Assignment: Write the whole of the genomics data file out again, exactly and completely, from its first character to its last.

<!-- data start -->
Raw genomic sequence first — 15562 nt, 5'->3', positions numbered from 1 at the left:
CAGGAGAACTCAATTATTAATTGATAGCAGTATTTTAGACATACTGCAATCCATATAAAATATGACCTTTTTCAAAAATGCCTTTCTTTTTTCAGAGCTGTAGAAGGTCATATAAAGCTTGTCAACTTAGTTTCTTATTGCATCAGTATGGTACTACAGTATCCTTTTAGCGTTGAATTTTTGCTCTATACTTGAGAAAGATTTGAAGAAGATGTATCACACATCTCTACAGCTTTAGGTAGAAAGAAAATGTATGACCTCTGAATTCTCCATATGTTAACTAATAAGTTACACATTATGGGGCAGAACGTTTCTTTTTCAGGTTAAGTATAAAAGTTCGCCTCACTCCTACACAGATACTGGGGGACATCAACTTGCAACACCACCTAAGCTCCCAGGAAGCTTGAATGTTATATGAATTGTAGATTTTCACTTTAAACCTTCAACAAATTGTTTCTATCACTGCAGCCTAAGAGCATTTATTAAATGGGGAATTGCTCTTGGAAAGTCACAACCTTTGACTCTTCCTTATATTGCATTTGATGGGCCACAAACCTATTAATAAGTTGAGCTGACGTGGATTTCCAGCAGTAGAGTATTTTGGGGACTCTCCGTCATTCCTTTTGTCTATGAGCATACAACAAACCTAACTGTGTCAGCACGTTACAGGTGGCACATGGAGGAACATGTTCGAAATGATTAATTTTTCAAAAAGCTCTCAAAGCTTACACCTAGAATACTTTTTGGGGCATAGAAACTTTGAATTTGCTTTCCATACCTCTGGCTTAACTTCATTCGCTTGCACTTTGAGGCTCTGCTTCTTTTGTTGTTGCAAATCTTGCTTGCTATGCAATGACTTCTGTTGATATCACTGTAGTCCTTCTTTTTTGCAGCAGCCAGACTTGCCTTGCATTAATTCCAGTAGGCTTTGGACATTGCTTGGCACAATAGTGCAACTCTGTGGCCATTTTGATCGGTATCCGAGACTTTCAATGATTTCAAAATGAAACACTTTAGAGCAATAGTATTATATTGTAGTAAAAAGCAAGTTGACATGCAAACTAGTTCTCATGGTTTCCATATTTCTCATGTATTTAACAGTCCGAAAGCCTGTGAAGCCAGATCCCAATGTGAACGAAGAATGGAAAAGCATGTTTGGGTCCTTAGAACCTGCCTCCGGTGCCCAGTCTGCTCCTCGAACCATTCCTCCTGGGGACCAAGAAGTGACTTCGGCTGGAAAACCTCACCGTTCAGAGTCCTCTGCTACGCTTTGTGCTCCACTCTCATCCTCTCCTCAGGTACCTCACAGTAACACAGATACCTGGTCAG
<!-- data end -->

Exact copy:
Raw genomic sequence first — 15562 nt, 5'->3', positions numbered from 1 at the left:
CAGGAGAACTCAATTATTAATTGATAGCAGTATTTTAGACATACTGCAATCCATATAAAATATGACCTTTTTCAAAAATGCCTTTCTTTTTTCAGAGCTGTAGAAGGTCATATAAAGCTTGTCAACTTAGTTTCTTATTGCATCAGTATGGTACTACAGTATCCTTTTAGCGTTGAATTTTTGCTCTATACTTGAGAAAGATTTGAAGAAGATGTATCACACATCTCTACAGCTTTAGGTAGAAAGAAAATGTATGACCTCTGAATTCTCCATATGTTAACTAATAAGTTACACATTATGGGGCAGAACGTTTCTTTTTCAGGTTAAGTATAAAAGTTCGCCTCACTCCTACACAGATACTGGGGGACATCAACTTGCAACACCACCTAAGCTCCCAGGAAGCTTGAATGTTATATGAATTGTAGATTTTCACTTTAAACCTTCAACAAATTGTTTCTATCACTGCAGCCTAAGAGCATTTATTAAATGGGGAATTGCTCTTGGAAAGTCACAACCTTTGACTCTTCCTTATATTGCATTTGATGGGCCACAAACCTATTAATAAGTTGAGCTGACGTGGATTTCCAGCAGTAGAGTATTTTGGGGACTCTCCGTCATTCCTTTTGTCTATGAGCATACAACAAACCTAACTGTGTCAGCACGTTACAGGTGGCACATGGAGGAACATGTTCGAAATGATTAATTTTTCAAAAAGCTCTCAAAGCTTACACCTAGAATACTTTTTGGGGCATAGAAACTTTGAATTTGCTTTCCATACCTCTGGCTTAACTTCATTCGCTTGCACTTTGAGGCTCTGCTTCTTTTGTTGTTGCAAATCTTGCTTGCTATGCAATGACTTCTGTTGATATCACTGTAGTCCTTCTTTTTTGCAGCAGCCAGACTTGCCTTGCATTAATTCCAGTAGGCTTTGGACATTGCTTGGCACAATAGTGCAACTCTGTGGCCATTTTGATCGGTATCCGAGACTTTCAATGATTTCAAAATGAAACACTTTAGAGCAATAGTATTATATTGTAGTAAAAAGCAAGTTGACATGCAAACTAGTTCTCATGGTTTCCATATTTCTCATGTATTTAACAGTCCGAAAGCCTGTGAAGCCAGATCCCAATGTGAACGAAGAATGGAAAAGCATGTTTGGGTCCTTAGAACCTGCCTCCGGTGCCCAGTCTGCTCCTCGAACCATTCCTCCTGGGGACCAAGAAGTGACTTCGGCTGGAAAACCTCACCGTTCAGAGTCCTCTGCTACGCTTTGTGCTCCACTCTCATCCTCTCCTCAGGTACCTCACAGTAACACAGATACCTGGTCAG